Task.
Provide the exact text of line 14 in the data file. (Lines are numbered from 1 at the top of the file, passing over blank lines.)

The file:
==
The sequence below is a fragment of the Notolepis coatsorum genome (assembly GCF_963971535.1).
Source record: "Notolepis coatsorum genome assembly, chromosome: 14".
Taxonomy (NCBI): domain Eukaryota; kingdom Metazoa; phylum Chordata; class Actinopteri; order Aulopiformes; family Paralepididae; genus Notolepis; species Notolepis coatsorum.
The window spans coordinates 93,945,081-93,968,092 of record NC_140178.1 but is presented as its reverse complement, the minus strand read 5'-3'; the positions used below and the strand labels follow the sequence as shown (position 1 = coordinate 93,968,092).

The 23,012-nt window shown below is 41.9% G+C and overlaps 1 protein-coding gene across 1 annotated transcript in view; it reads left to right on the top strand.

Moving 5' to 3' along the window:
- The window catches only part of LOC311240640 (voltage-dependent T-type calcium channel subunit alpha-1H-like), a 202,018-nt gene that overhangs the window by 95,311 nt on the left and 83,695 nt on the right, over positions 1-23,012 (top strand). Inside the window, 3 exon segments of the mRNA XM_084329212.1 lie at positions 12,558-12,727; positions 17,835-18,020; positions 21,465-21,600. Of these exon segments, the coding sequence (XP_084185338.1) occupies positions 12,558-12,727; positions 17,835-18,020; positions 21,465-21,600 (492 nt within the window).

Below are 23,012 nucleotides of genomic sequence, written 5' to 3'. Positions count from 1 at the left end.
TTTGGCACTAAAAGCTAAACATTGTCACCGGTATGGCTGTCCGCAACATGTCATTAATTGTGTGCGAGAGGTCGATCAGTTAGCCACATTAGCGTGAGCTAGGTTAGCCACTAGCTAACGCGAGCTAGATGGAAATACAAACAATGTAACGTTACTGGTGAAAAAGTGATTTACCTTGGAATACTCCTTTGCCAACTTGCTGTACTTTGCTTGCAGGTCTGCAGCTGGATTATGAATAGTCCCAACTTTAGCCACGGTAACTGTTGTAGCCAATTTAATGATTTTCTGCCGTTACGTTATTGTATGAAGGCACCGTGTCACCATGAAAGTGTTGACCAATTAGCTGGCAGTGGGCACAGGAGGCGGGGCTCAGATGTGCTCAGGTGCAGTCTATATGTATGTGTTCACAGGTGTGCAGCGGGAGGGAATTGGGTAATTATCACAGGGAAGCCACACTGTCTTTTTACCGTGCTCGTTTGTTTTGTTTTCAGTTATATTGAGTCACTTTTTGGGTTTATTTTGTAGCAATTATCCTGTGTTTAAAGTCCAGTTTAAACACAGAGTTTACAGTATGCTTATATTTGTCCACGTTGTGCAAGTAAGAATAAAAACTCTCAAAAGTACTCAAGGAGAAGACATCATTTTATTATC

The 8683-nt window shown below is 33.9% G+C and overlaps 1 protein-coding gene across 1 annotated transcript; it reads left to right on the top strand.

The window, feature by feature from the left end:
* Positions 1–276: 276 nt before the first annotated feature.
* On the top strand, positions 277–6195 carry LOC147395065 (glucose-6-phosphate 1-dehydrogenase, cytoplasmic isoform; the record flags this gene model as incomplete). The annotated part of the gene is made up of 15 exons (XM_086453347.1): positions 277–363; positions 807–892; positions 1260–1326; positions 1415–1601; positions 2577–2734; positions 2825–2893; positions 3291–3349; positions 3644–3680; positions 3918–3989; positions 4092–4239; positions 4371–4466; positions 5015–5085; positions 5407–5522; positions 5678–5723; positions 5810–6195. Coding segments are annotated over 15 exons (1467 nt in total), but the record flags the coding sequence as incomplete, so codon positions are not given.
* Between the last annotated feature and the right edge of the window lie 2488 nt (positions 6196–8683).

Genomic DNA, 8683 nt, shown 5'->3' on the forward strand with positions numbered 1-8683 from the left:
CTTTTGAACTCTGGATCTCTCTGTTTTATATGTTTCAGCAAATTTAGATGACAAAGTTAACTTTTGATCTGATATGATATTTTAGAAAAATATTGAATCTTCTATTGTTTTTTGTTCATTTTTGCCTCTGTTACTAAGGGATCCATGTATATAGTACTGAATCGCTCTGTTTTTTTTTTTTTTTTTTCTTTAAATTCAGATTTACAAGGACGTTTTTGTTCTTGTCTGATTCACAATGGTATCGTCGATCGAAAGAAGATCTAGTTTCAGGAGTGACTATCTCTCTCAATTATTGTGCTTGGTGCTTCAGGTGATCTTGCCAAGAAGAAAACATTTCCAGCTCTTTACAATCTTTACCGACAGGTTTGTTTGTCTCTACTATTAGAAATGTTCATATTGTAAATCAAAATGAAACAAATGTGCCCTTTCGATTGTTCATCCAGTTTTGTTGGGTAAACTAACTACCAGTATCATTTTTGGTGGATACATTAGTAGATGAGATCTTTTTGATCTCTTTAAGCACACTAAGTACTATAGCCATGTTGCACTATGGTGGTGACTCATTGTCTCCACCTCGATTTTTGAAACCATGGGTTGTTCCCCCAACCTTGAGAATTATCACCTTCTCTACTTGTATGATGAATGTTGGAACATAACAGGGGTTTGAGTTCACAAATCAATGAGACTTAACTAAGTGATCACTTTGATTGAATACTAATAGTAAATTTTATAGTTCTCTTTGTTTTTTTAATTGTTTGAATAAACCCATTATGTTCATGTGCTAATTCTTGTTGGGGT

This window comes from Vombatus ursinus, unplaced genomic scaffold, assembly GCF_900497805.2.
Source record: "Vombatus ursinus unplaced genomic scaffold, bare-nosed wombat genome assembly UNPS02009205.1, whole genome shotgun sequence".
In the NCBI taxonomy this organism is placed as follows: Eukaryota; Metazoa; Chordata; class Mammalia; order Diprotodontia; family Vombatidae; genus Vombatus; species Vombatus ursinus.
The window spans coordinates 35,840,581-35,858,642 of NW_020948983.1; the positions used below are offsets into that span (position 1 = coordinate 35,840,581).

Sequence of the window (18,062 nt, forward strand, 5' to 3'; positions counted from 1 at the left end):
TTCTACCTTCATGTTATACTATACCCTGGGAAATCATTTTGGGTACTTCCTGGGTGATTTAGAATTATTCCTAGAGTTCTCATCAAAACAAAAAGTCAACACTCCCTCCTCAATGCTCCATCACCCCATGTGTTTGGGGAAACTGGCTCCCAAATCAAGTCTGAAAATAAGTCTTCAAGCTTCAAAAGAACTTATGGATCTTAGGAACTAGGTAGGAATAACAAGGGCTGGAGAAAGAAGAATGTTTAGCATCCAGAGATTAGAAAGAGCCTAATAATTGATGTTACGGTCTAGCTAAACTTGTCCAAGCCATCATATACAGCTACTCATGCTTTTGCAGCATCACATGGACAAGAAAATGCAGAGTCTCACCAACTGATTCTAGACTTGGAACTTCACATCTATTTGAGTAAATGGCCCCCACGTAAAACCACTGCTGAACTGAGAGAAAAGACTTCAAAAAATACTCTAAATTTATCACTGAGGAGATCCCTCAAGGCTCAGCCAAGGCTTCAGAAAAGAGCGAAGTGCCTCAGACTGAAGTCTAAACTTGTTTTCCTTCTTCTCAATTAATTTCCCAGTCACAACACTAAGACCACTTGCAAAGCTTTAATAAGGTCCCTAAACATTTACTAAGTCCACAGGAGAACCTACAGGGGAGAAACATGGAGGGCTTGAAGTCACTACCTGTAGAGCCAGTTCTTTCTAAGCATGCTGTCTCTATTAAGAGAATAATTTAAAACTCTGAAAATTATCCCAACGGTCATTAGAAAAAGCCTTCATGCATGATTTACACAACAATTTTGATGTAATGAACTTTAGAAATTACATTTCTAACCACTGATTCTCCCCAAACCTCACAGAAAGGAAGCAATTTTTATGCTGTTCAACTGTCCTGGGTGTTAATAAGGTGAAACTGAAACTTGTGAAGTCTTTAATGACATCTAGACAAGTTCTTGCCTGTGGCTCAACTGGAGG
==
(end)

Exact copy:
* Between the last annotated feature and the right edge of the window lie 2488 nt (positions 6196–8683).